ATP and Energy Pathways
Yesterday my running coach (henceforth known as RC) told me I was a talented runner. He also told me he believed I could run sub 1:20 for the half marathon and sub 3:00 hours for the full marathon. Yes, Mario has always told me that he believed in my potential in a runner and I could accomplish great things. But to hear it coming from someone with quite an impressive running résumé and who had no reason to tell me that, gave me a great sense of pride as a runner. I’ve never thought of myself as a talented runner and I certainly never thought of myself as being able to run that fast. But maybe I’ve never thought those things because I’ve never really tried. I never saw the possibility, but now I see so many new possibilities. Maybe one day I will run under 3 hours in the marathon.
Interestingly enough, now that more people other than my family, think of me as a talented runner, I feel like I have this obligation to be that person. I’ve been a runner for a long time, but talented…. that’s a new one for me. I started thinking last night, how long will it take me to come close to these super ambitious goals and what can I do on a day to day basis to speed up this process? While doing some reading this morning before work, I learned a few things about what exactly goes on during the body during running and what biological processes in particular are important to marathon runners. Allow me to share:
- the main energy substrate for human muscle is ATP
- ATP is replenished by three energy pathways – the adenosine triphosphate-phosphocreatine pathway (rapidly replaces ATP), the lactic acid energy pathway (AKA anerobic glycolysis), and the oxygen energy pathway (produces substantial quantities of ATP but at a slower rate than the other two pathways and more important during marathon running)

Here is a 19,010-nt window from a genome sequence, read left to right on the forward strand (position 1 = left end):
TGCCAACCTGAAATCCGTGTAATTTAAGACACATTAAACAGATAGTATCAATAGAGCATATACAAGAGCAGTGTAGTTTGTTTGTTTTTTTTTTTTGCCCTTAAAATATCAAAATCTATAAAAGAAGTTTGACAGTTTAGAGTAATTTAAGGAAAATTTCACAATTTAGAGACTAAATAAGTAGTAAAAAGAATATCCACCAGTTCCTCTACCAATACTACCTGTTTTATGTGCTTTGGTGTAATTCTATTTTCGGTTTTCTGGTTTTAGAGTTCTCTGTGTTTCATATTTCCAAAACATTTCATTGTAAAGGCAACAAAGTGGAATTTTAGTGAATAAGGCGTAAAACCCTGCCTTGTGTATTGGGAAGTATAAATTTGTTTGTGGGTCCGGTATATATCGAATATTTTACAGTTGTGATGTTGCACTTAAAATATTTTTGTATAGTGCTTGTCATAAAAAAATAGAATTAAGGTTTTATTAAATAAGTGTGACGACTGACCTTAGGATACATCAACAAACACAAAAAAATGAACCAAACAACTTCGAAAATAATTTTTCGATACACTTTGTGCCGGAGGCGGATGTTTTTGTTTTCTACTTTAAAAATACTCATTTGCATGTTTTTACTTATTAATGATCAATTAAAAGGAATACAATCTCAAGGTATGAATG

- there are two key systems involved in the oxygen energy pathway – the neuromuscular and cardiovascular-respiratory system
- VO2max is the ability of the cardiovascular system to deliver oxygen and the neuromuscular system to utilize oxygen (I concluded that since my VO2max is pretty high, 60.4%, my two systems work pretty well together.)
(Source: Sports Science Research, Mel Williams, Ph.D.)
And as someone who has experimented with paleo, intermittent fasting, and low carb eating, I found this last piece of information to be quite interesting…
- carbohydrates produce more ATP per unit of oxygen than fat
So in summary, ATP is super important, the ability of ATP to be replenished is essential for running, and the cardiovascular system and neuromuscular system working together efficiently, increases oxygen utilization. Now my next question is how do I increase ATP production? 🙂 Perhaps a topic for tomorrow’s blog.
Happy Trails and Happy Running,
Running Update: I HAD to go slower today. I’ve been pushing myself probably too hard and not giving my body the rest it needs. An easy 3 miles before my hard workout tomorrow. Felt good and stats are here. Oh, and I got new arm warmers. 🙂